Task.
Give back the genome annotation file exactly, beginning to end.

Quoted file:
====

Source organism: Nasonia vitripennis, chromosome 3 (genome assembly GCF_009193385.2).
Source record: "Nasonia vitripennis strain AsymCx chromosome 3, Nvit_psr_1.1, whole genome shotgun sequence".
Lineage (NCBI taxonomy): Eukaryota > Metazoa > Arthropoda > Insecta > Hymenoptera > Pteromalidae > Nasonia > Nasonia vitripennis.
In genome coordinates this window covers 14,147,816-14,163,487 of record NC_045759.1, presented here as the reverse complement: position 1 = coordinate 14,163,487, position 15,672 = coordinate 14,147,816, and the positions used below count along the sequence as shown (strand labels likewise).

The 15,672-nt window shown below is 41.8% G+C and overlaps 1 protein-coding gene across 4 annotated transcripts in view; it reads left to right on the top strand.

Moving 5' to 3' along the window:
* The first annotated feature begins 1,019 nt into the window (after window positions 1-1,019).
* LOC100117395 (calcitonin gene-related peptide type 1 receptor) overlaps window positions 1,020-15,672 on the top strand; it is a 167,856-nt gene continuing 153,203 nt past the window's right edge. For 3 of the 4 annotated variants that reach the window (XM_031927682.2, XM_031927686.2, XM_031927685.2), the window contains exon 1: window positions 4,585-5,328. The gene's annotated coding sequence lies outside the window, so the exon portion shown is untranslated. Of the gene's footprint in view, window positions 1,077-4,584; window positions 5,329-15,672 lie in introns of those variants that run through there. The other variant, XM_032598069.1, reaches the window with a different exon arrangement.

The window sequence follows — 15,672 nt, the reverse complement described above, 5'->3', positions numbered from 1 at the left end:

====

Source organism: Nasonia vitripennis, chromosome 3 (genome assembly GCF_009193385.2).
Source record: "Nasonia vitripennis strain AsymCx chromosome 3, Nvit_psr_1.1, whole genome shotgun sequence".
Lineage (NCBI taxonomy): Eukaryota > Metazoa > Arthropoda > Insecta > Hymenoptera > Pteromalidae > Nasonia > Nasonia vitripennis.
In genome coordinates this window covers 14,147,816-14,163,487 of record NC_045759.1, presented here as the reverse complement: position 1 = coordinate 14,163,487, position 15,672 = coordinate 14,147,816, and the positions used below count along the sequence as shown (strand labels likewise).

The 15,672-nt window shown below is 41.8% G+C and overlaps 1 protein-coding gene across 4 annotated transcripts in view; it reads left to right on the top strand.

Moving 5' to 3' along the window:
* The first annotated feature begins 1,019 nt into the window (after window positions 1-1,019).
* LOC100117395 (calcitonin gene-related peptide type 1 receptor) overlaps window positions 1,020-15,672 on the top strand; it is a 167,856-nt gene continuing 153,203 nt past the window's right edge. For 3 of the 4 annotated variants that reach the window (XM_031927682.2, XM_031927686.2, XM_031927685.2), the window contains exon 1: window positions 4,585-5,328. The gene's annotated coding sequence lies outside the window, so the exon portion shown is untranslated. Of the gene's footprint in view, window positions 1,077-4,584; window positions 5,329-15,672 lie in introns of those variants that run through there. The other variant, XM_032598069.1, reaches the window with a different exon arrangement.

The window sequence follows — 15,672 nt, the reverse complement described above, 5'->3', positions numbered from 1 at the left end: